This August 2017 video from France is called ‘Macron represents big bosses’: New labor reform sparks debates in France.
Another video used to say about itself:
Footage of thousands of people protesting against President Macron’s labour reforms in Marseille. Large crowds gathered on Thursday (November 16 2017) across the country to protest against Macron’s so-called liberal measures aimed at simplifying France’s “code du travail” (labour code). At least 170 protests were called all over the country by unions according to local media.
French President Macron has been compared to the kings of the French ancien régime absolute monarchy. Because then fanatical monarchists claimed these kings had the power to heal sick people miraculously (the ‘royal touch‘). And now, fanatical Macron supporters claim, Macron has the same miraculous powers.
Now, there are yet other comparisons.
Translated from Dutch NOS TV:
Party leader Macron: Mao, Stalin or pater familias?
The party of French President Emmanuel Macron, La République and Marche, today elects a leader. But it does not do that – as you might expect in France – in a very democratic way.
There is only one candidate and that man has been appointed by President Macron himself. It is Christophe Castaner, now still secretary of state in the government. The party can choose him or no one. …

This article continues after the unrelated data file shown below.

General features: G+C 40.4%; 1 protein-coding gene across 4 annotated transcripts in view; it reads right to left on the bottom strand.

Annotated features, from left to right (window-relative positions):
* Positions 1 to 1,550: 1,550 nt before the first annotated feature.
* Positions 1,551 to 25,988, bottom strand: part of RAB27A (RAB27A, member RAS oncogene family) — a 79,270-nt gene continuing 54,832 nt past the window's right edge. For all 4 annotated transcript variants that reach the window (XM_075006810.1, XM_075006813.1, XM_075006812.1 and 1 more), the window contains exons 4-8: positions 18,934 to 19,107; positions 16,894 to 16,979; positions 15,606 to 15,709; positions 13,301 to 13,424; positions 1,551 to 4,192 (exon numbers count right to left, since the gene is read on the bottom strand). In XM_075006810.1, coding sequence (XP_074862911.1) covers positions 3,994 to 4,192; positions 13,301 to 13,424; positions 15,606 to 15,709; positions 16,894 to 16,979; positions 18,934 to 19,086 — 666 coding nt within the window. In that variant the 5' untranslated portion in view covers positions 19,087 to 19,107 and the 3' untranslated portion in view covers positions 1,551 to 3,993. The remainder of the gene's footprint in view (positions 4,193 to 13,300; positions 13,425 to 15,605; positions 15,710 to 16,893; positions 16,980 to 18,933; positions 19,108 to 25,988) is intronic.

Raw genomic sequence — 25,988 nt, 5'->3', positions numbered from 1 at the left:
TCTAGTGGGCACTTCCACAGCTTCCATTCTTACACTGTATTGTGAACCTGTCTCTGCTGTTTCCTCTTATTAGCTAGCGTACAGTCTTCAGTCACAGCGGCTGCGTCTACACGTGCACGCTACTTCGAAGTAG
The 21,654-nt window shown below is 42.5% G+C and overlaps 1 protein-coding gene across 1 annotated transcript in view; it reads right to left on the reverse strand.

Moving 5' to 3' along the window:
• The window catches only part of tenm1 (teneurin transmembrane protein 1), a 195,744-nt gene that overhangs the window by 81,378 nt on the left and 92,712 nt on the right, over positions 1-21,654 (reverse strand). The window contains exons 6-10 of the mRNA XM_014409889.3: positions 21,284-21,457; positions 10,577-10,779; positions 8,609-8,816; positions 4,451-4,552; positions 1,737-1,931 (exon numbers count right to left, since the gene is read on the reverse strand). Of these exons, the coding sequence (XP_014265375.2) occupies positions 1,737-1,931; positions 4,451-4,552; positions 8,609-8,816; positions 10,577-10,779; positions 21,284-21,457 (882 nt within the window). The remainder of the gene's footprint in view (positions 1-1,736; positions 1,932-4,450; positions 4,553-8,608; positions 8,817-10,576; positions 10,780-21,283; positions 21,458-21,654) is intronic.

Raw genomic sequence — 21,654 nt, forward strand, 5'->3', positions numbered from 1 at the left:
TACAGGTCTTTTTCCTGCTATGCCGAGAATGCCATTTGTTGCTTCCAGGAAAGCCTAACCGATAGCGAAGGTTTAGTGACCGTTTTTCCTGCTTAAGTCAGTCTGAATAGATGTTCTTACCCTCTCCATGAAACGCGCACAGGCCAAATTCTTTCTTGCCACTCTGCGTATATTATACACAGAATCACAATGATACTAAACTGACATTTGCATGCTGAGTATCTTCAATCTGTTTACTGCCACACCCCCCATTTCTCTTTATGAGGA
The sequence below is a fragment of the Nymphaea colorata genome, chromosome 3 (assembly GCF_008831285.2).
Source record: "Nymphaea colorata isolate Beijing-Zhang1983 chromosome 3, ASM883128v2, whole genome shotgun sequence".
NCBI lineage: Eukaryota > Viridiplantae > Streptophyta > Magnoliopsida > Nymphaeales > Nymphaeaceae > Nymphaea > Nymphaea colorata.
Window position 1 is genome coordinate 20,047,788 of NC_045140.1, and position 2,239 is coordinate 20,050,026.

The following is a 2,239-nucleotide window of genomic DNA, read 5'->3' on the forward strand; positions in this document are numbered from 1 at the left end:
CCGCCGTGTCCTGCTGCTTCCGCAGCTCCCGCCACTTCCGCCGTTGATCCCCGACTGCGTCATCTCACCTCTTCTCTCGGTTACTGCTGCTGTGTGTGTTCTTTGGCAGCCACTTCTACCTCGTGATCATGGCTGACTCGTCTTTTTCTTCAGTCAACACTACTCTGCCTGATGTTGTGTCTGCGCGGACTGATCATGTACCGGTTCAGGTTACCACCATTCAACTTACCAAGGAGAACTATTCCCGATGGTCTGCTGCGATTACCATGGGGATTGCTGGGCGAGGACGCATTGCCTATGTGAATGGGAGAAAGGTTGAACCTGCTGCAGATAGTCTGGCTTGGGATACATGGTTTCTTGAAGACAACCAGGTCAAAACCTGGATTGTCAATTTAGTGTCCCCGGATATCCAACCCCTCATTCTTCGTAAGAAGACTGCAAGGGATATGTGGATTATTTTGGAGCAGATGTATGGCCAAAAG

That is what makes the party congress today in Lyon a kind of Chinese political theater play, say critics, with party members as applause robots and President Macron as Mao. The Great Leader decides and the followers nod benevolently. The comparison may seem out of place, but comes from Macron himself.
During his election campaign, he compared himself with the Chinese leader Mao, because everything went so efficiently. He also talked about a Cultural Revolution and his collaborators called Macron’s campaign jokingly ‘The Long March‘.
But the state of affairs at the party congress causes dissatisfaction among the members. Last week, party dissidents published a manifesto. It does not make the comparison with China, but with the Soviet Union in the 1950s.
“Freedom of speech does not exist and internal criticism of the leadership is not allowed,” they write about their own party. “The upcoming canonization of Christophe Castaner as the leader of the party offers little hope for party members who want more democracy.”
According to the dissidents, Macron behaves like a sort of Stalin, imposes his will and does not tolerate criticism.
All in all, therefore, Macron’s ambitions do not look easily achievable. Like Matteo Renzi in Italy (not so long ago the blue-eyed poster-boy of European politics) he could fall from grace as quickly as he has risen. In five years he may even be seen as the Louis XVI rather than the Louis XIV of French politics, a second Giscard rather than a second de Gaulle. For the moment, however, the glitz, glamour and glitter gives him the aura of a movie star. And he believes in his destiny. Only time will tell whether he is right to do so: here.